KARACHI - Welfare volunteers on Friday held a mass funeral for 50 victims of Karachi’s worst heatwave in decades, whose bodies had gone unclaimed.

More than 1,000 people have died as a result of days of scorching temperatures in southern Pakistan, with the sprawling metropolis Karachi the worst-affected city.

After peaking at around 45 degrees Celsius (113 Fahrenheit) last weekend, the heat has subsided to the mid-30s and the city’s customary cooling sea breeze has started up, bringing relief to its 20 million inhabitants. At times this week the city’s morgues struggled to cope with the influx of the dead, many of whom were elderly, destitute or drug addicts.

The Edhi Foundation, a welfare group based in Karachi, on Friday buried 50 bodies that no relatives had come forward to claim.

Abdul Sattar Edhi, the organisation’s much-loved founder, was joined by dozens of volunteers and passers-by in offering prayers for the dead as they were buried in white cotton shrouds.

“In my whole life I have not seen such a large number of deaths due to heatstroke,” Edhi, who is around 90 years of age, told AFP. “It is a natural calamity.”

Amaullah, an Edhi official, said most of the 50 were heroin addicts. Karachi, Pakistan’s largest port, is a major transit point for heroin produced in Afghanistan.

An ambulance driver who has been transporting bodies for the Edhi Foundation said drug addicts were the worst-affected victims of the heat wave. “I picked up bodies from beneath the Rexer Bridge, where heroin addicts frequently hang out,” diver Irfan Ahmed, the driver said.

Karachi hospitals have treated nearly 80,000 people for the effects of heatstroke and dehydration during the week, according to medical officials.

Power cuts have contributed to the suffering, preventing fans and air-conditioners working and hampering water pumps.

The Tehreek-e-Taliban Pakistan (TTP) issued a statement blaming K-Electric, the city’s power company, for the crisis and threatening revenge.

This year’s heatwave has also coincided with the start of the Islamic fasting month of Ramadan, during which millions of devout Pakistanis abstain from food and drink from sunrise to sunset.

Many of those who died were outdoor manual labourers, who are paid by the day and may be reluctant to stop work as it would mean losing income.

On Friday, the daily high temperature was about 36 degree Celsius (97 Fahrenheit), according to Dr M Hanif, director National Weather Forecasting Centre. The power outages left many without fans, water or light at the beginning of Ramazan.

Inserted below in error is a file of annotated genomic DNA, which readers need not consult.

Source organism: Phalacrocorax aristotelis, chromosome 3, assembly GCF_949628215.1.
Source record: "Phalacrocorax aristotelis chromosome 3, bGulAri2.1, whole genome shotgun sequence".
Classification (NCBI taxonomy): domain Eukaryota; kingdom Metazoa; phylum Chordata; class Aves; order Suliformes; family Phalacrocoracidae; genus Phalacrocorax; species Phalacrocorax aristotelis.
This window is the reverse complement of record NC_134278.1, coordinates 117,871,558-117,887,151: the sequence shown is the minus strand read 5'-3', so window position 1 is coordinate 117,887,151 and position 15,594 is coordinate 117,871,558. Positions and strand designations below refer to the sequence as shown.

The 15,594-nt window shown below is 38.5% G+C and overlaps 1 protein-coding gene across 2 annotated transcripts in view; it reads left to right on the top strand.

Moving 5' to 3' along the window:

The stench of rotting corpses pervaded one of those morgues on Friday as workers offered funeral prayers for 50 victims.

Afterwards, workers removed the bodies from a hallway so full it was hard to walk through and then piled them into ambulances to be taken to a graveyard. “We waited for three days for any claimants to come forward, and now we are going to bury the 50 bodies,” Edhi’s Amanullah Khan told Reuters, adding some of the victims appeared to be homeless. “Before we bury them, we take photographs and issue tag numbers in case any claimants turn up later and can identify the body.”

The crisis - following a heatwave in India last month that killed about 2,500 people - illustrates how ill-prepared many developing nations are for the extreme weather conditions that scientists say will accompany global climate change in coming decades.

“These type of events are taking place across the world, we need to prepare ourselves and develop our strategy,” said Qamaruz Zaman Chaudhry, the Islamabad-based special adviser for Asia to the UN-World Meteorological Organisation. “It’s time to learn lessons, instead of getting into the blame game.”

Meanwhile, the death toll of heatstroke victims rose to 1622 with the deaths of 72 more people during the 24 hours.

Hospitals statistics revealed that some 72 people have died during 24 hours.

Jinnah Postgraduate Medical Centre (JPMC) confirmed the death of some 18 people. The hospital is still receiving heatstroke patients. At Civil hospital, 16 patients lost their lives. The hospital running under Karachi Metropolitan Corporation reported the deaths of 13 more people. Various private hospitals including Agha Khan, Indus and Patel Hospital have also confirmed the death of 25 heatstroke victims.

Various political parties including the Pakistan Army and Rangers have also established relief camps outside the hospitals to provide assistance and relief facilities to the victims of heatstroke.

13,000 TREATED IN SINDH

FOR HEATSTROKE

Sindh Disaster Management Authority on Friday said 13,000 people had been treated in the metropolis for heatstroke out of which 850 had died while 650 people are still getting treatment in various hospitals of the city. According to a statement issued on Friday, the PDMA said they had established 300 heatstroke centres including 60 camps set up by Karachi Metropolitan Corporation and 36 camps set up in different hospitals of the city. The heatstroke centres were also set up at various hospitals in other districts of the province.

The PDMA said free water tanker points were also established at 64 points including 16 in district Malir, 14 in Korangi, five in district South and East, nine in District Central and 15 in District West.

It also said that PDMA had established emergency centres in the province and could be contacted at 021-35842430, 021-99251458 and 021-99239524.